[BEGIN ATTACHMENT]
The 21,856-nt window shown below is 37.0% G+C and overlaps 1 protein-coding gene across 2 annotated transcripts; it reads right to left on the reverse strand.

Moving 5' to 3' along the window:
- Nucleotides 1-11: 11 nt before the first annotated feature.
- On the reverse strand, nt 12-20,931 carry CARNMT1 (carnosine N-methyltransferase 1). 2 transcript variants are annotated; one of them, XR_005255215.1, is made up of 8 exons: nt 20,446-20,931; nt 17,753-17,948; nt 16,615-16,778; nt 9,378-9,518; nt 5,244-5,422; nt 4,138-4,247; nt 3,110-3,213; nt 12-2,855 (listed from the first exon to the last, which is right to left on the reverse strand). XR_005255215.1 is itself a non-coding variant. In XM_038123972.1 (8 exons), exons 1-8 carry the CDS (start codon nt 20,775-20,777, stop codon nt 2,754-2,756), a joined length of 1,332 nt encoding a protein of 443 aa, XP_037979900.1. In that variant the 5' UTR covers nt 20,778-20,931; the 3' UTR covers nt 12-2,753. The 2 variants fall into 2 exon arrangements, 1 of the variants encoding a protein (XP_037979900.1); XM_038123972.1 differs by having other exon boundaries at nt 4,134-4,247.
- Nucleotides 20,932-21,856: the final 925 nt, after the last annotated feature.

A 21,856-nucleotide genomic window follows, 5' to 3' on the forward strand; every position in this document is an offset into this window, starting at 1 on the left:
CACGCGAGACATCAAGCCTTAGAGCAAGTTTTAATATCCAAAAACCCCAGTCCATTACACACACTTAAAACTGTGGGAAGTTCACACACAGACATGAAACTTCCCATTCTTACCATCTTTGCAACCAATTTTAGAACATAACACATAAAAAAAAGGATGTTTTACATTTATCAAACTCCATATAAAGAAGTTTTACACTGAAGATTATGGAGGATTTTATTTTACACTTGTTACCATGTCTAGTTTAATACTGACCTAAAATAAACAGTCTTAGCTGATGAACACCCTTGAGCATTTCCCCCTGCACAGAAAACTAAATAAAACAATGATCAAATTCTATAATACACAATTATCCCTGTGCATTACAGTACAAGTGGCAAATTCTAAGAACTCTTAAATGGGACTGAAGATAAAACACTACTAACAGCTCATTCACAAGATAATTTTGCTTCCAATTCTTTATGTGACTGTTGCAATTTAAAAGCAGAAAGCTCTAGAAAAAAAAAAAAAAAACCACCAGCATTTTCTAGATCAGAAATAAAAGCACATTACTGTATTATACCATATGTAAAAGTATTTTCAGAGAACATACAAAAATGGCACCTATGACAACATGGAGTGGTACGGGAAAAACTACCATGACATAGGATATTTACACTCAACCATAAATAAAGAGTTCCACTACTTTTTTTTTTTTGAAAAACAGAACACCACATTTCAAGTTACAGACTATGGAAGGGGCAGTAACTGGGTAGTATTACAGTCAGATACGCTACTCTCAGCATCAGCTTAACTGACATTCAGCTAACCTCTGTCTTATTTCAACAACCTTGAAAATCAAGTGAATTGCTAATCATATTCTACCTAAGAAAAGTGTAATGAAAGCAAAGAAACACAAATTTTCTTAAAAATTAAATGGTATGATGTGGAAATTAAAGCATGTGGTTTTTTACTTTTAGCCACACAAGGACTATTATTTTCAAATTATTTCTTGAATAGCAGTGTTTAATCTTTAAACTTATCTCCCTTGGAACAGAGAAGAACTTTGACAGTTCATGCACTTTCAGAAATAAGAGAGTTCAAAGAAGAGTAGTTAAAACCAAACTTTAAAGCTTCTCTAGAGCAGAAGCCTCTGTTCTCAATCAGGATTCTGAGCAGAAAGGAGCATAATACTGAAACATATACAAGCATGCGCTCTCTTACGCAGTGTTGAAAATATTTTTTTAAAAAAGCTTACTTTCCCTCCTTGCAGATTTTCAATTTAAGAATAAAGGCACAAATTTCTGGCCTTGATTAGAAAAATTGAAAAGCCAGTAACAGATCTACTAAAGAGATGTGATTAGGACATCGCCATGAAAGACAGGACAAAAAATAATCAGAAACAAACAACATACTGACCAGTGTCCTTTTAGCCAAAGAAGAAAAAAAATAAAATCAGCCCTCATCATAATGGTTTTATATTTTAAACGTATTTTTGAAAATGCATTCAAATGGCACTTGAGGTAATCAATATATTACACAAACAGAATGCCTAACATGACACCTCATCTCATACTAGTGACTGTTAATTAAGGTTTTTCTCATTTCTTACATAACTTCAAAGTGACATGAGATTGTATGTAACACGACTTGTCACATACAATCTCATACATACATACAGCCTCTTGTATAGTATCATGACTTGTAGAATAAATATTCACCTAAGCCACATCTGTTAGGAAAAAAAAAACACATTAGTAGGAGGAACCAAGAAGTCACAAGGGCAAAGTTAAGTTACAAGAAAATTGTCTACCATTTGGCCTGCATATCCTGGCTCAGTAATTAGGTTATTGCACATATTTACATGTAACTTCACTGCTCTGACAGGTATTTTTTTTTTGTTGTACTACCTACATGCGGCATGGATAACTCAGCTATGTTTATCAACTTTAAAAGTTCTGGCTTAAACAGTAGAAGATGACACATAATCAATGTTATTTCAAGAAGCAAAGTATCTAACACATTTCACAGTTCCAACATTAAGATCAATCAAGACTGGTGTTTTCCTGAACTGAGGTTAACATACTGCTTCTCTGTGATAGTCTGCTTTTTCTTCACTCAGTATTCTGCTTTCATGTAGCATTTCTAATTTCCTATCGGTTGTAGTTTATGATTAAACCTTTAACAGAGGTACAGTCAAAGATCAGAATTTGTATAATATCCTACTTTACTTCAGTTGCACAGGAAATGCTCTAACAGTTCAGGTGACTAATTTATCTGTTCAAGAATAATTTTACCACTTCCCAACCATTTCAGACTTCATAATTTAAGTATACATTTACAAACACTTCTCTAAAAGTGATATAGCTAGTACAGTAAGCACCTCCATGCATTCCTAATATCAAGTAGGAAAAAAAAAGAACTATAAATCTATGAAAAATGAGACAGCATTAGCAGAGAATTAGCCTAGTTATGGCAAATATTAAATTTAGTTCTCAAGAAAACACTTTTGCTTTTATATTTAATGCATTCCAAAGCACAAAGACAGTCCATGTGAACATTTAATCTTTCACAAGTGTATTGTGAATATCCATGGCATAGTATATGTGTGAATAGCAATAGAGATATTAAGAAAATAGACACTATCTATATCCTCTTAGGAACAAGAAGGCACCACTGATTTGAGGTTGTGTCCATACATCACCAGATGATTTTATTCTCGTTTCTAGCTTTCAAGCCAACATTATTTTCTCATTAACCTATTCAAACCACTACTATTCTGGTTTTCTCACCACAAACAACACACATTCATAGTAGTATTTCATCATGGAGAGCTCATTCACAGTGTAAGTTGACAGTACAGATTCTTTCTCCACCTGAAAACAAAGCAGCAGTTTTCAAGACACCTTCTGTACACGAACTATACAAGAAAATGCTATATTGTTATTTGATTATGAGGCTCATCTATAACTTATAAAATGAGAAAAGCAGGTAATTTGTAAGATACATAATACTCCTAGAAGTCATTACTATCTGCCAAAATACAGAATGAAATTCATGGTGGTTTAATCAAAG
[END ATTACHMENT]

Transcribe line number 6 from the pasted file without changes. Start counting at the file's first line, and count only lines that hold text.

A 21,856-nucleotide genomic window follows, 5' to 3' on the forward strand; every position in this document is an offset into this window, starting at 1 on the left: